Welcome to what we expect will be a very interesting and productive discussion of Abe Roth‘s “Intention, Expectation, and Promissory Obligation.” The paper is published in the most recent edition of Ethics and is available through open access here. Sarah Stroud has kindly agreed to contribute a critical précis, and it appears immediately below. Please join in the discussion!
Ethics Discussion at PEA Soup: Abe Roth’s “Intention, Expectation, and Promissory Obligation,” with a critical précis by Sarah Stroud
As one of the final outputs of the Character Project at Wake Forest University (www.thecharacterproject.com), we have produced a number of new videos featuring researchers in philosophy, theology, and psychology.
One set of videos is from our final conference in May, 2015. Speakers include Neil Levy, Valerie Tiberius, Gopal Sreenivasan, Tanya Chartrand and Korrina Duffy, William Fleeson, Dan Batson, Christian Miller, Andrea Glenn, Daryl Cameron, and Jen Wright and Thomas Nadelhoffer. See http://www.thecharacterproject.com/videos.php?y=2015
Many of you are probably familiar with the story of Phineas Gage. He was widely regarded as a kind and generous man, but he suffered from a freak accident during his work on a railroad, and the result was that a railroad spike ended up entering his brain. After the accident was over, the person who remained was not a kind or generous man. He was impulsive, callous, and clearly lacked all of the moral virtues that Phineas had previously shown.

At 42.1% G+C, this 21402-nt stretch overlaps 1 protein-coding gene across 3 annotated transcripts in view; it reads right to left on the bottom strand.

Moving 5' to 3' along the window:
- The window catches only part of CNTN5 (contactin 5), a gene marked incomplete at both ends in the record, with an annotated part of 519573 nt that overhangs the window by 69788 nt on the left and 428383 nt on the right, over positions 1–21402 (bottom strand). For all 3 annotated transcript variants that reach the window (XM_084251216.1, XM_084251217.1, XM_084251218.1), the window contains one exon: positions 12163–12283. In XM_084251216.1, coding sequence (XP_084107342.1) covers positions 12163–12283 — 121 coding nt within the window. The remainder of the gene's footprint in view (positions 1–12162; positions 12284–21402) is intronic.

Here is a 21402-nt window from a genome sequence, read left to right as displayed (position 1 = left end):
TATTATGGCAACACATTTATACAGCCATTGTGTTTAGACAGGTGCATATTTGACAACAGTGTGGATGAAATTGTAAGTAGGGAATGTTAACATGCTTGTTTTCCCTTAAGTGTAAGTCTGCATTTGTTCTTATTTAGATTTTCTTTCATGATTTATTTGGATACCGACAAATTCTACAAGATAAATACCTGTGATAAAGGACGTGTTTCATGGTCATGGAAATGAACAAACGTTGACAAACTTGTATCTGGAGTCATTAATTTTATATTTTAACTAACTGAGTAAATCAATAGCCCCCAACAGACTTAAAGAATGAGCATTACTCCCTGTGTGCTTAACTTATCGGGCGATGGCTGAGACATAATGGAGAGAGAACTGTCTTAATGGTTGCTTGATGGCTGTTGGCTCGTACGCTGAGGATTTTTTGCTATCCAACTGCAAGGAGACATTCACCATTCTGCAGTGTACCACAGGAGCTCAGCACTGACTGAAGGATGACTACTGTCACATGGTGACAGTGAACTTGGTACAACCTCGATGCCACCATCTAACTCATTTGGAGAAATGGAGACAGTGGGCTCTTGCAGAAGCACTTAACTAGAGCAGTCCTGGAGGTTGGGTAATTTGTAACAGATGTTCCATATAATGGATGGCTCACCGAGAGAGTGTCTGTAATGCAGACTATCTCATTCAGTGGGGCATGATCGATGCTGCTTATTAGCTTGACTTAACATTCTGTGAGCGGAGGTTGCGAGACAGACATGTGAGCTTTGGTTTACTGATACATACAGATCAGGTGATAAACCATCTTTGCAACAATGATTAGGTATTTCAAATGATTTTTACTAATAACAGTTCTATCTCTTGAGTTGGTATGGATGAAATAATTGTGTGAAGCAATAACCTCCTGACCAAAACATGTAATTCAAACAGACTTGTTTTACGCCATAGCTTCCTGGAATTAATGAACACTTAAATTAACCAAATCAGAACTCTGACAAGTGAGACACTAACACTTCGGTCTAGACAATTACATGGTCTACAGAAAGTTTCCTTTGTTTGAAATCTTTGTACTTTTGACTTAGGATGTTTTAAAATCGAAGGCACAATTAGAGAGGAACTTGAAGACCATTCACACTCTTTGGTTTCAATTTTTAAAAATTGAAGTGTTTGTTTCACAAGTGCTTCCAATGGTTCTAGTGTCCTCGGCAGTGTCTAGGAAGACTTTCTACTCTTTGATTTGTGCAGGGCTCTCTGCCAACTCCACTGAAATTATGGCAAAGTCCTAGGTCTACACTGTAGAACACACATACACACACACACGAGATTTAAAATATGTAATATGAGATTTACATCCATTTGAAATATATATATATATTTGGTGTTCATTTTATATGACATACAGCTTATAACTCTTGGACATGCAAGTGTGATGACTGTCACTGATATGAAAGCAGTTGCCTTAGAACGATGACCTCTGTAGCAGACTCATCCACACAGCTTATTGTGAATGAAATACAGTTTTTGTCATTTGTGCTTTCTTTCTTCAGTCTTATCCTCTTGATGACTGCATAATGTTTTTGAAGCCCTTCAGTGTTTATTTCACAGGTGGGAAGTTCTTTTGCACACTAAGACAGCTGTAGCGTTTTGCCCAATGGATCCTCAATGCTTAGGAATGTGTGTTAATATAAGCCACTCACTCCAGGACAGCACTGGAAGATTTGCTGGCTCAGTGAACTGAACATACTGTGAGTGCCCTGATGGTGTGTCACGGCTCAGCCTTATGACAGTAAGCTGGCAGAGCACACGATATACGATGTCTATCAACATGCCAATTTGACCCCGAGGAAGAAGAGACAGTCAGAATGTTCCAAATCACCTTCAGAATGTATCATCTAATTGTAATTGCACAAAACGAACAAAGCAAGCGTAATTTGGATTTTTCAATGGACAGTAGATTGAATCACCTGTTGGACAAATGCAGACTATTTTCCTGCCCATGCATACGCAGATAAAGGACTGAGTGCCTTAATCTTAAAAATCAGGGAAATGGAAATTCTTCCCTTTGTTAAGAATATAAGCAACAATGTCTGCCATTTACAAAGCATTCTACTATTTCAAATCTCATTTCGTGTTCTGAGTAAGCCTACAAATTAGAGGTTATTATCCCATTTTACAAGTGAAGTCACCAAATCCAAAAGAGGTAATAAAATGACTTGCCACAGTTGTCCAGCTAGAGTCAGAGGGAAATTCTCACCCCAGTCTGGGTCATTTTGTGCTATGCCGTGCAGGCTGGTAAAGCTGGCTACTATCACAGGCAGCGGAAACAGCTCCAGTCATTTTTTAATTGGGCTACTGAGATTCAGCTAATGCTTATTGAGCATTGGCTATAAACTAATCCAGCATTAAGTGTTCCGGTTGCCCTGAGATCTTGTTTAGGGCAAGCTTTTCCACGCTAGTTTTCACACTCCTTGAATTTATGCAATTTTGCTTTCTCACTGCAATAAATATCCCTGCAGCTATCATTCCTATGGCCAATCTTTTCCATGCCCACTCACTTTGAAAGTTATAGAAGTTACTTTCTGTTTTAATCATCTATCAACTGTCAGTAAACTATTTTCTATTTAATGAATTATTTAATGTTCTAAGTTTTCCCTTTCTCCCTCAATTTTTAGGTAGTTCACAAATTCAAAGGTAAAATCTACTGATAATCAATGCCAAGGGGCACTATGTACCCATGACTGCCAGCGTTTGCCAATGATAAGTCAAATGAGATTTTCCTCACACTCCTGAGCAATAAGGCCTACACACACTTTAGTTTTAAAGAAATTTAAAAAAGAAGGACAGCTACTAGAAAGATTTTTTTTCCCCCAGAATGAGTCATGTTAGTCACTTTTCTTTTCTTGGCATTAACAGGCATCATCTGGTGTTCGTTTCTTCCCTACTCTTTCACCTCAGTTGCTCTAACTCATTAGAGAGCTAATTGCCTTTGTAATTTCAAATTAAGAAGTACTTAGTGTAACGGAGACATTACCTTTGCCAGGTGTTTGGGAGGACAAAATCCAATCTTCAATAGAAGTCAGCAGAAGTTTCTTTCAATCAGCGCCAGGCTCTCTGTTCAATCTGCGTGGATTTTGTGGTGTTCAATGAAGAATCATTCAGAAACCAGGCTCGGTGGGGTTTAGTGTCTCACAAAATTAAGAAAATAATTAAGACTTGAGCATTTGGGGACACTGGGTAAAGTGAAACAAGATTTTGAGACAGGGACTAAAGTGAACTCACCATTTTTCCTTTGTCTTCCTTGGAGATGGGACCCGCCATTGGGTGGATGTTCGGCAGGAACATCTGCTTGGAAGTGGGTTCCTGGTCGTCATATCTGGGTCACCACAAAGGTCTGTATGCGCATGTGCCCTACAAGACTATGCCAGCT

Now, let's consider this case as a problem of personal identity. In particular, let's ask yourself whether the following sentence is correct:
- The original man named Phineas does not exist anymore; the man after the accident is a different person.
Many people have the intuition that this sentence is correct. It might seem, then, that our intuitions conform to an approach to personal identity that emphasizes psychological similarity. Since the man after the accident is not sufficiently similar to the original Phineas, we conclude that they are not the same person.
In a new paper in Analysis, Kevin Tobia make an incisive criticism of this interpretation. As he points out, it is indeed the case that the man after the accident is dissimilar in certain respects from the original Phineas, but there is also another quite salient fact about him. Specifically, he is morally worse than the original Phineas. That is, it is not just that he differs psychologically in some way; he specifically differs by lacking some of the original Phineas's moral virtues. Might that be the explanation of our intuitions here?